Here’s one more classic to add to our list of 4th grade science experiments: the egg drop! The great thing about this project is that kids can do it at any age, with different materials and heights to mix it up. Hit the link below to get an egg drop project designed just for 4th graders.

Learn more: Egg Drop at Buggy and Buddy

Demonstrate Newton’s laws of motion with balloon rockets

Difficulty: Medium / Materials: Medium

Who doesn’t love balloon rockets?! Your students will have a blast(off) displaying Newton’s third law of motion while learning about physics.

4th Grade Motion and Energy Science Activities

Many 4th grade science standards include units on energy and motion. These energy science activities offer cool hands-on ways to spice up your classroom lessons.

Flick marbles to learn transfer of energy

Fourth grade science student flicking a marble along the ridge in a ruler
Frugal Fun for Boys and Girls

Difficulty: Easy / Materials: Basic

This experiment is a bit of a thinker: What will happen when one moving marble hits several stationary marbles sitting in a row? Flick the first marble and find out!

Learn more: Marble Energy Transfer at Frugal Fun for Boys and Girls

See energy transfer in action with sports balls

Difficulty: Easy / Materials: Basic

Place a tennis ball on top of a basketball and bounce them together to see how energy transfers from one object to another. This one is very easy, and kids will love seeing how high they can get the balls to bounce!

Go an on energy scavenger hunt

A printable energy scavenger hunt on bright green paper against a blue background
The Science Penguin

Difficulty: Easy / Materials: Basic

Emphasize the fact that energy is all around us in one form or another with this easy, free printable energy science activity. For a more advanced version, help students identify each kind of energy (kinetic, stored, heat, etc.) they find.

Learn more: Energy Scavenger Hunt at The Science Penguin

See a heat-powered windmill demonstrate convection

Difficulty: Medium / Materials: Basic

Heat rises, and its interaction with cooler air creates convection currents. Find out how we can put convection to work for us with this 4th grade science craft project.

Capture waves in a bottle

Plastic bottle with blue water and a toy ship inside
What I Have Learned Teaching

Difficulty: Easy / Materials: Basic

Here’s a quick and easy way to show wave action in a no-mess way. You don’t need to add a little ship to the bottle, but it does make it more fun!

Learn more: Waves in a Bottle at What I Have Learned Teaching

Assemble a wave machine

Difficulty: Medium / Materials: Medium

Turn this one into a class cooperative activity, or try it as a science fair project idea. Either way, it’s an incredibly fascinating way to demonstrate the energy science of waves.

Use a Slinky to demonstrate types of waves

Difficulty: Easy / Materials: Medium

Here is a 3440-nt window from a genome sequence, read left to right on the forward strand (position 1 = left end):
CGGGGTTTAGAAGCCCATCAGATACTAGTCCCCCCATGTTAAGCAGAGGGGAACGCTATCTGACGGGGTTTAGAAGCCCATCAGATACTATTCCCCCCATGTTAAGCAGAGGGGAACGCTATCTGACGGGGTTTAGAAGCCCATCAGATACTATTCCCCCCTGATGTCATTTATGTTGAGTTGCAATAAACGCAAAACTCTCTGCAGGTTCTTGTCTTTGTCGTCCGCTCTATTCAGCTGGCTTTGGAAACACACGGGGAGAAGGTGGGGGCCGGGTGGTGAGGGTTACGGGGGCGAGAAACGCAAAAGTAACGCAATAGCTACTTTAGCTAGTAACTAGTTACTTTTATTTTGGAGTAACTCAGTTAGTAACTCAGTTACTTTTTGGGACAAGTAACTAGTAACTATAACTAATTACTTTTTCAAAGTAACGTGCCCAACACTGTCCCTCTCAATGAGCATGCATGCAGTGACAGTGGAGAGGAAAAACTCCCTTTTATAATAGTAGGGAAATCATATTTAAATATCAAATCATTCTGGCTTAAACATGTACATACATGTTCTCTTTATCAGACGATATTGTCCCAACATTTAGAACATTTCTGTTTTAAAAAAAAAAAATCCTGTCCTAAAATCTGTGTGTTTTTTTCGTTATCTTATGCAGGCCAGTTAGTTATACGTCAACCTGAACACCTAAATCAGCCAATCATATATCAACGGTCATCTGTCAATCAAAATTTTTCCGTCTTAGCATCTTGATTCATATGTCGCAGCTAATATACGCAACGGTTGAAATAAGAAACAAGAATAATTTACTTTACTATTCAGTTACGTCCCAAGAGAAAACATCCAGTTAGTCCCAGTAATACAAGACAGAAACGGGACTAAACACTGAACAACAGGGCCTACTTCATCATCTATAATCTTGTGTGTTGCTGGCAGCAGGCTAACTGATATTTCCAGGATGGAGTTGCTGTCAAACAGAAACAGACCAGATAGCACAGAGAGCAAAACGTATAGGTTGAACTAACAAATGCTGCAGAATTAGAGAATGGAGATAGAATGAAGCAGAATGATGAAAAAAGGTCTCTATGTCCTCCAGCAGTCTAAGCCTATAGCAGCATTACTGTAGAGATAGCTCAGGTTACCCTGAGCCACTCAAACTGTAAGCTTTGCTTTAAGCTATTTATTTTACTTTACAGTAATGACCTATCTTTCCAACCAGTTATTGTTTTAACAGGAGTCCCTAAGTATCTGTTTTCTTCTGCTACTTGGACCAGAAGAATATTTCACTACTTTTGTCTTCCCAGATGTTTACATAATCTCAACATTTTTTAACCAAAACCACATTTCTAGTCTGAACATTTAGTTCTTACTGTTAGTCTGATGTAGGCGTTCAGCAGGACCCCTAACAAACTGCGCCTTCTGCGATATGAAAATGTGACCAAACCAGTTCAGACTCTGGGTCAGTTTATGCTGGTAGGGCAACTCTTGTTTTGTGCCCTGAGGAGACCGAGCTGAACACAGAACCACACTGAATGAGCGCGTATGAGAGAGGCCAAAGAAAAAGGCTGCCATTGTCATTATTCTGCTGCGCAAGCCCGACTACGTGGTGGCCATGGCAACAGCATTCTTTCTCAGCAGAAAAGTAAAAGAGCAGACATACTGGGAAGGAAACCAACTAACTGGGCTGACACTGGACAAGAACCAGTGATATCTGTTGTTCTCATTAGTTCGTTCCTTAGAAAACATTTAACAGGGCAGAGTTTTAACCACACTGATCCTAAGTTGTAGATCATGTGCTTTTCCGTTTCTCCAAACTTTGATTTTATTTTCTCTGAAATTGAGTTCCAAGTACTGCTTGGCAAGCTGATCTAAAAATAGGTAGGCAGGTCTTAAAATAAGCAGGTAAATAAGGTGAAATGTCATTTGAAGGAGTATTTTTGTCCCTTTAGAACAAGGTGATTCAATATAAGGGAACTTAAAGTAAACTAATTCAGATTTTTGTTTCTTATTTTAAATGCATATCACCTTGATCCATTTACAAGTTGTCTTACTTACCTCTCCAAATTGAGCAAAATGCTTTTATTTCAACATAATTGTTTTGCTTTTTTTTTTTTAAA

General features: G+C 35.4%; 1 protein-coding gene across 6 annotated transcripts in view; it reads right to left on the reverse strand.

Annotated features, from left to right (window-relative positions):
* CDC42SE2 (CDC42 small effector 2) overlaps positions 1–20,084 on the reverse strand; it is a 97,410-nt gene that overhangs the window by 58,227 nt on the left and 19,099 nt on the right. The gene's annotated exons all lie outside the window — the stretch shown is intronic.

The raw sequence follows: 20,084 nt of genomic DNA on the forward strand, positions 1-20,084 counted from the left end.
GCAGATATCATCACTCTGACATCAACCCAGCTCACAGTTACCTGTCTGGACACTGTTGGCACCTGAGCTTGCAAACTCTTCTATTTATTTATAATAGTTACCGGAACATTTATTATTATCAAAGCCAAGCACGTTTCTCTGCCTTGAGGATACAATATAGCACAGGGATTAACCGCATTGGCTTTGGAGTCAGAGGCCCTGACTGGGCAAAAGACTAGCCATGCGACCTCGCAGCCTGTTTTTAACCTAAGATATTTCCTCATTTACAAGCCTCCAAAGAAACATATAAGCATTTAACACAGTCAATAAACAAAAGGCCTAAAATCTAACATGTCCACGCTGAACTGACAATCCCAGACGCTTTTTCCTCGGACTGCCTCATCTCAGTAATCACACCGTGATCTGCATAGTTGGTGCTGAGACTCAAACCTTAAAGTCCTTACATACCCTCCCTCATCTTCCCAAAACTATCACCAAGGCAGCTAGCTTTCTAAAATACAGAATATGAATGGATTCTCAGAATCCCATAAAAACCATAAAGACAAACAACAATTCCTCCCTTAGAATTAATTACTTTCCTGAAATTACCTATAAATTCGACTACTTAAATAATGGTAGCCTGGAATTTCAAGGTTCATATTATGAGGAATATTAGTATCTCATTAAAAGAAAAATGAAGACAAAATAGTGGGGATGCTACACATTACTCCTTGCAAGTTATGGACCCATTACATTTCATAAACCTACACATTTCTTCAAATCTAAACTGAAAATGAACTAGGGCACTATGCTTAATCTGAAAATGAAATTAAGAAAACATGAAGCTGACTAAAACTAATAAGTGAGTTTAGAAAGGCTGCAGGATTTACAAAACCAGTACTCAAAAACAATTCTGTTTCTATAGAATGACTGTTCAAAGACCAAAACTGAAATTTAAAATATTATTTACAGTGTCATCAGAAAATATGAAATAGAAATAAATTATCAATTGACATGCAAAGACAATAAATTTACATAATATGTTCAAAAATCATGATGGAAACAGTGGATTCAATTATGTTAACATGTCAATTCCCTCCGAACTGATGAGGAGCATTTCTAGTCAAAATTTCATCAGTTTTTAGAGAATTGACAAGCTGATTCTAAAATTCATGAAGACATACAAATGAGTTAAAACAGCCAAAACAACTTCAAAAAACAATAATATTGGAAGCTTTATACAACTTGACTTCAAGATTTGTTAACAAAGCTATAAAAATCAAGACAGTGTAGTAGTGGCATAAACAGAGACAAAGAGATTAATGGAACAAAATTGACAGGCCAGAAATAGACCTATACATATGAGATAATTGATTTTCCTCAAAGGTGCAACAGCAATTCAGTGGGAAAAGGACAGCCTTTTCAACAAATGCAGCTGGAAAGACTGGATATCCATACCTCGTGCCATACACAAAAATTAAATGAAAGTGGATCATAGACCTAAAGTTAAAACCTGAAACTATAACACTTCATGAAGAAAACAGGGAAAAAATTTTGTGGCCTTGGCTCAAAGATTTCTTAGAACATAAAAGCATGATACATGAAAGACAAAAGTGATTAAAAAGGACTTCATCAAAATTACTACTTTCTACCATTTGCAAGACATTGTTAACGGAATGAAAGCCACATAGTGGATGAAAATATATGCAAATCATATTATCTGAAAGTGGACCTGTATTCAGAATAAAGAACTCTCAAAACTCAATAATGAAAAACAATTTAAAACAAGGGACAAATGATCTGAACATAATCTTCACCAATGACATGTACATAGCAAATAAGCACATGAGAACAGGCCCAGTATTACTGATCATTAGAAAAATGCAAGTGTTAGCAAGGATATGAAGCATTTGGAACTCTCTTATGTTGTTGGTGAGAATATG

A Slinky is more than just a toy—it’s also a terrific science manipulative! Use it to see waves in motion, both longitudinal and transverse.

Watch gravity beads prove Newton’s laws

Child holding a cup of blue bead strings, watching them flow out of the cup
Teach Beside Me

Difficulty: Easy / Materials: Medium

You’ll need a loooooooong string of beads for this experiment. Make your own by taping dollar-store strings together, or buy a long bead garland. Pile them in a cup and get the beads going; it’s fascinating to watch inertia and gravity at work.

Learn more: Gravity Beads at Teach Beside Me

Spin marble tops to learn about inertia

Colorful marbles glued together in several pyramidal shapes
KidsActivities.com

Difficulty: Easy / Materials: Medium

Glue together marbles in a variety of pyramidal patterns to form tops, then form hypotheses about which will spin best. Afterwards, kids will have fun new toys to play with!

Learn more: Marble Tops at KidsActivities.com

Visualize the second law of motion with soda cans

Difficulty: Easy / Materials: Medium

Newton’s second law, concerning acceleration, force, and mass, can be a little hard to understand. This easy 4th grade science demo makes it a little easier to visualize.

More 4th Grade Science Projects and Activities

Use these cool science experiments to encourage a love of science, at home or in the classroom!

Measure a magnet’s attraction force

Small magnet, paper clip, ruler, and instruction card
Ashleigh’s Education Journey

Difficulty: Easy / Materials: Basic

Fourth grade science students already know that magnets attract metal objects. In this experiment, they’ll measure to see how close a magnet needs to be to an object for the attraction to work. Mix things up with different sizes of magnets and objects of various weights.

Learn more: Magnet Measurements at Ashleigh’s Education Journey

See light refraction in action

Student dipping a drawing into a glass of water, using light refraction to make the color disappear
Ronyes Tech

Difficulty: Easy / Materials: Basic

This seems more like a magic trick, but we promise it’s science! Make colors seem to appear and disappear, change numbers into letters, and more.

Learn more: Light Refraction at Ronyes Tech

“Draw” on water with dry-erase marker

Difficulty: Easy / Materials: Basic